XBiz's red-carpet hosts, Keiran Lee and Jesse Jane, interviewed a slew of performers, palling around with some and, in Jane's case, groping others.
The duo, both adult film stars, also asked what performers were — or weren't — wearing. Actress Christy Mack pulled up her black dress to reveal pink undergarments.
Reid, who got into the adult film business in 2010 after a brief stint as an exotic dancer, was a bundle of nerves. Though she won last year's XBiz Best New Starlet award, tonight she was concerned about showing up in the same outfit as a fellow performer.
"It's really nerve-racking," she said, clutching her see-through lace dress.
By now, the foyer had been transformed into a lively party. There were long lines at three cash bars, where vodka and Red Bull was the most popular beverage, though rum and Cokes were also in demand.
Patrons from a neighboring wine-tasting event pressed up against a velvet rope and ogled the XBiz women teetering past on their five-inch heels.
Actress Becky Bordo, who would serve as the show's announcer — introducing performers as they walked onstage to present awards — scanned the event's schedule. She didn't get a chance to rehearse her lines.
Winning an award will help me feel like I am the best at what I do.”
— Riley Reid, porn star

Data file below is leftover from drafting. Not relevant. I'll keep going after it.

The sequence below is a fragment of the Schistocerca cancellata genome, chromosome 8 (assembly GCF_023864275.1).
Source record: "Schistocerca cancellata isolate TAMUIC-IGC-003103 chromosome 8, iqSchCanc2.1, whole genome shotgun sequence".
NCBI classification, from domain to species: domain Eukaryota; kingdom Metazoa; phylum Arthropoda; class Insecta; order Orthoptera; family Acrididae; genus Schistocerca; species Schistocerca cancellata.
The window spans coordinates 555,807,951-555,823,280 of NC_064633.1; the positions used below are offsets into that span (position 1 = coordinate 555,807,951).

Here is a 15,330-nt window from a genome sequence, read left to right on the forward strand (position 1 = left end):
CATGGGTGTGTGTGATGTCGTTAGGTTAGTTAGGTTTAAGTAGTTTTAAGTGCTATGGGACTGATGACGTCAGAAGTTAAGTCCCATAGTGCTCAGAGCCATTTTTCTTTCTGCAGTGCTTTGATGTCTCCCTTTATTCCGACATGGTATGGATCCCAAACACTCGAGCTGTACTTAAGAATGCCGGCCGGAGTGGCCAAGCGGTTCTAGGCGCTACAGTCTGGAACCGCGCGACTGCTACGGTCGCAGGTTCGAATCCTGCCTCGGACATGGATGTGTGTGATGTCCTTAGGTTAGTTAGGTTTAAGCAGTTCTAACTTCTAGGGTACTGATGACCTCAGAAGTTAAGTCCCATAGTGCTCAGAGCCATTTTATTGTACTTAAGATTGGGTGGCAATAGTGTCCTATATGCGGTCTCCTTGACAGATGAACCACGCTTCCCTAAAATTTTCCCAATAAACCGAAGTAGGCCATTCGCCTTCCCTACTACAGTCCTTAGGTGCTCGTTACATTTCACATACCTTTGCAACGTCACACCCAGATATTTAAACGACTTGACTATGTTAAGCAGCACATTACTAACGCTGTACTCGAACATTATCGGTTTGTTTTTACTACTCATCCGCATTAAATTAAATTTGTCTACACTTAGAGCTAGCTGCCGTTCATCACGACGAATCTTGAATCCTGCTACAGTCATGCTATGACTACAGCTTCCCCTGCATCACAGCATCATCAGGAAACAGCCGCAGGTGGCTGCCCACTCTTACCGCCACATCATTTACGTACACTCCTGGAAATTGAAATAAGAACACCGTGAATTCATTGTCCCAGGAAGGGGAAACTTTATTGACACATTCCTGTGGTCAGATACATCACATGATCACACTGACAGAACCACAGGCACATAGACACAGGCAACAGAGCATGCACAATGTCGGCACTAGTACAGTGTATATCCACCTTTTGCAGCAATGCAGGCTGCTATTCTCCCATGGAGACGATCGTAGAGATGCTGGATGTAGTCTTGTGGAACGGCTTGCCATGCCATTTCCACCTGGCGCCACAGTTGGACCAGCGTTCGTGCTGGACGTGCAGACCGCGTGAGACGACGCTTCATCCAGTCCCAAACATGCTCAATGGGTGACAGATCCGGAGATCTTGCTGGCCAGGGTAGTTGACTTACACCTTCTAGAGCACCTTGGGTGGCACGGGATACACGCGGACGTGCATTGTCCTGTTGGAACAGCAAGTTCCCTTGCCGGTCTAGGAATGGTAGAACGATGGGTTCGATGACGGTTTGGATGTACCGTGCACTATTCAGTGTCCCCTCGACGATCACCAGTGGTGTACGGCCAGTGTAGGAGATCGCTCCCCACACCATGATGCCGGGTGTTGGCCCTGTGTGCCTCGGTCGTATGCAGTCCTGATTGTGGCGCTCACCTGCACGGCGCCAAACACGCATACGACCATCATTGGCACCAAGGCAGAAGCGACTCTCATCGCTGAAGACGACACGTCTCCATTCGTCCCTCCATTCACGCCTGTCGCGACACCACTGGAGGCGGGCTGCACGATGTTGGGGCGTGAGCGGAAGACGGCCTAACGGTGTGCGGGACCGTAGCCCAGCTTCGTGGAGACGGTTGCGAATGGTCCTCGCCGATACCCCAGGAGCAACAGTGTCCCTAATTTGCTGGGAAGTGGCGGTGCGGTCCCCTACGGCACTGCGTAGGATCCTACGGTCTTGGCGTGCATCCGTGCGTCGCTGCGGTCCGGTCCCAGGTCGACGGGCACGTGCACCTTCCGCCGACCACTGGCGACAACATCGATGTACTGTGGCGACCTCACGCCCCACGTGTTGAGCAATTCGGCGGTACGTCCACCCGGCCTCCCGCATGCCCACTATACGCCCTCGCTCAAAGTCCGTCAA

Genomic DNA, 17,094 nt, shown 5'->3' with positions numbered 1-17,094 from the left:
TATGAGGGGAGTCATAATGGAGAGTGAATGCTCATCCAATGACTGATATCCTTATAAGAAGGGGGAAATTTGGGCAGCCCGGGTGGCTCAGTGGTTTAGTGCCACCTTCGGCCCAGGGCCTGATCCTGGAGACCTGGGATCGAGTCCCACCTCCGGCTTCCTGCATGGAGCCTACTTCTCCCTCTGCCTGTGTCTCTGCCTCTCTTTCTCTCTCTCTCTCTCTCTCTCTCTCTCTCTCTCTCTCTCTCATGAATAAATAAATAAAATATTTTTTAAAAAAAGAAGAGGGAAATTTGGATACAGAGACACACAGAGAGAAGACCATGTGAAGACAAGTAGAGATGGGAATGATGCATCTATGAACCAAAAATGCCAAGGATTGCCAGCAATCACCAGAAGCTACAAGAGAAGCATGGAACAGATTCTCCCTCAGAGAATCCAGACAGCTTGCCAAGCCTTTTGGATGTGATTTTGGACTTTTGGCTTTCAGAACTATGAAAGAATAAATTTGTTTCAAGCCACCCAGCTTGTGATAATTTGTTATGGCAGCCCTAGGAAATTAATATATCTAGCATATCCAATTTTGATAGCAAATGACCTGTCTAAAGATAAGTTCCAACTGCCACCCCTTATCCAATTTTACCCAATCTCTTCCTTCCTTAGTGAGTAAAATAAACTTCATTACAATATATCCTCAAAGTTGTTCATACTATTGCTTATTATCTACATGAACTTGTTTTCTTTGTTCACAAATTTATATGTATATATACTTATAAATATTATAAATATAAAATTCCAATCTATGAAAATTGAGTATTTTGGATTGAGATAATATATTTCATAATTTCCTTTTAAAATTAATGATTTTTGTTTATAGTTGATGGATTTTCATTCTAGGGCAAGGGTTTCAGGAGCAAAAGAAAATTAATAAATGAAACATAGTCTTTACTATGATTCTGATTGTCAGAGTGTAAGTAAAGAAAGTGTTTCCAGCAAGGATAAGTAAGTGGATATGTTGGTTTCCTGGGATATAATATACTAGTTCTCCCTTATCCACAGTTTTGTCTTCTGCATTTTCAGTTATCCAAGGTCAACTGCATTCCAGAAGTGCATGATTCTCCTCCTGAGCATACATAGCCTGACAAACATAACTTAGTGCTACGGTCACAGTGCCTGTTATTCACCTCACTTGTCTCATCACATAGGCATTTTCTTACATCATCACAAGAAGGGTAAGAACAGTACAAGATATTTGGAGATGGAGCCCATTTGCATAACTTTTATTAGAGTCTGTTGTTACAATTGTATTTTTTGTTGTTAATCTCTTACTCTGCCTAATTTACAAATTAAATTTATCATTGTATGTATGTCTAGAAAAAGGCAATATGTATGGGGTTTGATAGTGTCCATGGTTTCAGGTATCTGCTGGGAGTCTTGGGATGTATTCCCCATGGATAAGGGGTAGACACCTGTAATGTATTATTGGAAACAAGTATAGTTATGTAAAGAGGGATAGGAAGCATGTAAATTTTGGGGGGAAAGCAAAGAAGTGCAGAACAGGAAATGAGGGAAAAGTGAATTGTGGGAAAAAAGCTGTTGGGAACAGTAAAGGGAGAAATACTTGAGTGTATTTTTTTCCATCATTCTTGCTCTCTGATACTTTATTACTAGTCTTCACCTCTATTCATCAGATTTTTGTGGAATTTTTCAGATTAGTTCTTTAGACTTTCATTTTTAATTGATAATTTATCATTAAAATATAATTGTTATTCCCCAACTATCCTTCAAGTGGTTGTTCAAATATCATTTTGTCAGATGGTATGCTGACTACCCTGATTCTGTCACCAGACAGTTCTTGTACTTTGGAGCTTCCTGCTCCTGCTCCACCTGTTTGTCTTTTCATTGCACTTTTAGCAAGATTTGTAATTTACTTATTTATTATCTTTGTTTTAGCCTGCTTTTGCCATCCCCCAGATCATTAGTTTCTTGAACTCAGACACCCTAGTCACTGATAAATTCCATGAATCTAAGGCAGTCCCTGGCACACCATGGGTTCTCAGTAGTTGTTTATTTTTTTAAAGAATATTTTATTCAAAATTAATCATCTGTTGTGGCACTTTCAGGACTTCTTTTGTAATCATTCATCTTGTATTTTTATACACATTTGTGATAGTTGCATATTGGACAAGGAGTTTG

"It's so wild — you've just got to embrace it," said Bordo, who seemed eager to point out that she was not an adult performer. "They hired me because of a sexy voice that I do."
At around 9:30 p.m., retired adult film superstar Jenna Jameson swept onto the stage in the Century Plaza's subterranean ballroom.
Her selection as the evening's host had been controversial. In recent years, the actress, whose oeuvre includes "Camera Sutra" and "The New Devil in Miss Jones," had been arrested a handful of times and went through a high-profile domestic spat.
Jameson was cheered loudly by the 1,500 attendees when she stepped onstage, but then stumbled through a rambling opening monologue about technology's impact on the pornography business, and began to lose her audience.
"I took a selfie and now I'm all of a sudden back in the industry!" she joked, to sparse applause.
As throbbing techno music blared, a procession of presenters took the stage to hand out the awards, plain crystal trophies far more chaste than the unclothed Oscar statuette. "Occupied" won Feminist Porn Release of the Year. MojoHost won the award for Web Host of the Year, while AdamEve.com took home the trophy for Online Retailer of the Year.
Once underway, the show largely resembled a typical Hollywood awards event, except for the occasional flash of a private part and the persistent sexual innuendo — as when performer Derrick Pierce announced April O'Neil as Girl/Girl Performer of the Year, but then couldn't spot her in the crowd.